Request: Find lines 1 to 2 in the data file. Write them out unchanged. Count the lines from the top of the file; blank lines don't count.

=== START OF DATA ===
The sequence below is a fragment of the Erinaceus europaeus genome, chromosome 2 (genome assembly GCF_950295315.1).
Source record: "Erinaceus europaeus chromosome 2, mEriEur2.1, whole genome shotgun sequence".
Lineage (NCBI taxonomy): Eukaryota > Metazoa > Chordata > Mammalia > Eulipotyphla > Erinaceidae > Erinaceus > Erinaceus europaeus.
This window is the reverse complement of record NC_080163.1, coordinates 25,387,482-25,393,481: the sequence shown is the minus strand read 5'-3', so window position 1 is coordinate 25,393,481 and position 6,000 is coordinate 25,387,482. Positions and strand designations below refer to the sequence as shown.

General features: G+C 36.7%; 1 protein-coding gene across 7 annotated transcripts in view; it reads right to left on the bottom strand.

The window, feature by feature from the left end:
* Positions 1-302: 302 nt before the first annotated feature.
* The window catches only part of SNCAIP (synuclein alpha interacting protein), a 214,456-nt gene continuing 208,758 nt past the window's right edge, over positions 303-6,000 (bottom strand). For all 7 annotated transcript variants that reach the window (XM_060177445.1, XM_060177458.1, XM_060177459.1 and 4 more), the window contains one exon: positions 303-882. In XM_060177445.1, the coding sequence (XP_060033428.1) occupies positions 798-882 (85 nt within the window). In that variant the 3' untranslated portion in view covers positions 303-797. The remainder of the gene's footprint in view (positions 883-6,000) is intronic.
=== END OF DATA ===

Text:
The sequence below is a fragment of the Erinaceus europaeus genome, chromosome 2 (genome assembly GCF_950295315.1).
Source record: "Erinaceus europaeus chromosome 2, mEriEur2.1, whole genome shotgun sequence".